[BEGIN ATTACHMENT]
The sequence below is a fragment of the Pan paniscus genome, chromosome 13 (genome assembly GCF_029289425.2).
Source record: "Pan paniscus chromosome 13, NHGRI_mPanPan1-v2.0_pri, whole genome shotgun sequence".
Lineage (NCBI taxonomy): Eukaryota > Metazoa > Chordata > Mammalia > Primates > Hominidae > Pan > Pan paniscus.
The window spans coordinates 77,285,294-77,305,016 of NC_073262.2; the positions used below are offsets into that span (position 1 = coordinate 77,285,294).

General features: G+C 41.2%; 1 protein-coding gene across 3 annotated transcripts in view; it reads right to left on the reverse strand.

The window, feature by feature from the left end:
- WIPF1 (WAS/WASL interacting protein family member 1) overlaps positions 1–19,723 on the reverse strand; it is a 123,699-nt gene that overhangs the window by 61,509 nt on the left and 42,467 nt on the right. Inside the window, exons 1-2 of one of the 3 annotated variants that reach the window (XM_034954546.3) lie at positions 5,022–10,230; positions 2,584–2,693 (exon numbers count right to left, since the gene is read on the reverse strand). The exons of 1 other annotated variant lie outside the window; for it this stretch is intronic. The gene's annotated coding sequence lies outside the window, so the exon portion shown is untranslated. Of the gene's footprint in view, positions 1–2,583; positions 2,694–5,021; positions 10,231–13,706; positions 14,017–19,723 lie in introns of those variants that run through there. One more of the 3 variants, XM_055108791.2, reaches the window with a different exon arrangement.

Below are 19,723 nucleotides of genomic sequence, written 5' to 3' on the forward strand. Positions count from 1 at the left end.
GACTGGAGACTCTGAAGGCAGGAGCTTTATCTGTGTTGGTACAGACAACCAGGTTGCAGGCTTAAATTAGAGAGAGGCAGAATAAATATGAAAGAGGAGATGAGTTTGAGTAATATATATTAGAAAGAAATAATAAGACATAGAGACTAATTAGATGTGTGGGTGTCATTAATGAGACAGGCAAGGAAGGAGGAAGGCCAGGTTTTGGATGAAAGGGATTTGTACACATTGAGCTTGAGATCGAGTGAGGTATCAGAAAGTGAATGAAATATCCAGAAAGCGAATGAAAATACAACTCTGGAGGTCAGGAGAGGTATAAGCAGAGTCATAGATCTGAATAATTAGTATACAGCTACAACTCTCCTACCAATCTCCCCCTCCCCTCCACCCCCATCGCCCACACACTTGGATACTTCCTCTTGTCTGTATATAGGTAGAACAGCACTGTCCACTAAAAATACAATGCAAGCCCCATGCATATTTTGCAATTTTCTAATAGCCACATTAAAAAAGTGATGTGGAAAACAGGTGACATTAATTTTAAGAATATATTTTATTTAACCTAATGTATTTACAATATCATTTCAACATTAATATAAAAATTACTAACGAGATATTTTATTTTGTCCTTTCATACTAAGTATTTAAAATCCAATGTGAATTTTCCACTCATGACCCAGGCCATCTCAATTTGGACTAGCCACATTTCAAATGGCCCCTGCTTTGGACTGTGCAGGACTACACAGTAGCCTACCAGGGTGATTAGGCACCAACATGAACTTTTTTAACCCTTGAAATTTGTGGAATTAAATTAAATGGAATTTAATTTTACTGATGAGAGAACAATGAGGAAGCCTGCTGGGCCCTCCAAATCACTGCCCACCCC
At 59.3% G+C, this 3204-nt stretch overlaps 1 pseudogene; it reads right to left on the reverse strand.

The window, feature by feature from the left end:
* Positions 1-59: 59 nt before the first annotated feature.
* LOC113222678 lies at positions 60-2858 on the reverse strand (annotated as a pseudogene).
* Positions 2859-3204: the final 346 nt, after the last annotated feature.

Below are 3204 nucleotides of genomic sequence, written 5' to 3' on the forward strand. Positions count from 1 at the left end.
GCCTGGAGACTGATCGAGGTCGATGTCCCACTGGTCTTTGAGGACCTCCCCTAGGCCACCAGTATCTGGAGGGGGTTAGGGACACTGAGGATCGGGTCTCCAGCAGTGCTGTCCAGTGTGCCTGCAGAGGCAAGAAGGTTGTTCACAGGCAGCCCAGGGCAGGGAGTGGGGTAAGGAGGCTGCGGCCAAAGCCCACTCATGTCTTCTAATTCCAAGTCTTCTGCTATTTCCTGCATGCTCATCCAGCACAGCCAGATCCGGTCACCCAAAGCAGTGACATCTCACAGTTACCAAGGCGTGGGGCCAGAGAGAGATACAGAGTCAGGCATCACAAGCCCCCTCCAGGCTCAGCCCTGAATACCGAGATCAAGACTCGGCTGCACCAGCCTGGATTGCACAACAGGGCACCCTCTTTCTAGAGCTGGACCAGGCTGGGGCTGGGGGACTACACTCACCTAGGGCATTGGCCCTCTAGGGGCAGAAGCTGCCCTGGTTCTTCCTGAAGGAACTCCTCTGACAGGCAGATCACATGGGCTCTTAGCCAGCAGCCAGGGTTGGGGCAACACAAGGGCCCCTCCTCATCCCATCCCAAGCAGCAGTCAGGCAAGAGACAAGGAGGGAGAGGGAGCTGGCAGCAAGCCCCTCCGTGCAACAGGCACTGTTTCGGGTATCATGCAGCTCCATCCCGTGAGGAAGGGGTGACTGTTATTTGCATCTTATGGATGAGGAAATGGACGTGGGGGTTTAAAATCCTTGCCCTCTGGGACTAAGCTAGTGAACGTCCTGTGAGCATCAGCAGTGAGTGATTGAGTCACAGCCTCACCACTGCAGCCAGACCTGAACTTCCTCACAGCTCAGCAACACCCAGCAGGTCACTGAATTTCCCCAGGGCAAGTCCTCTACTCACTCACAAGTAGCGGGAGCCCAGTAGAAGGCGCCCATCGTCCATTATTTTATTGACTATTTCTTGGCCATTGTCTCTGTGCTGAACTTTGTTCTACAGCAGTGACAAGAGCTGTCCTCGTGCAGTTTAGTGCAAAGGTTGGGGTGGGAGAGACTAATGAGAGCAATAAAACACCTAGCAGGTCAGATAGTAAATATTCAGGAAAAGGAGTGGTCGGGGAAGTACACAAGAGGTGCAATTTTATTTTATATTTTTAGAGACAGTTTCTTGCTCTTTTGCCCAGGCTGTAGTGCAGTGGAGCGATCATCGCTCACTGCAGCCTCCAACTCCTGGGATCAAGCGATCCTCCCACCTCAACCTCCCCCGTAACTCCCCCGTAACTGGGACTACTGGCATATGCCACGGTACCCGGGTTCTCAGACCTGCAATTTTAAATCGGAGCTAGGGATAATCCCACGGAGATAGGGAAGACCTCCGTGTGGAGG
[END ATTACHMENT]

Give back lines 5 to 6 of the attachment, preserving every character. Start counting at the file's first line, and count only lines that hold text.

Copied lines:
General features: G+C 41.2%; 1 protein-coding gene across 3 annotated transcripts in view; it reads right to left on the reverse strand.

The window, feature by feature from the left end: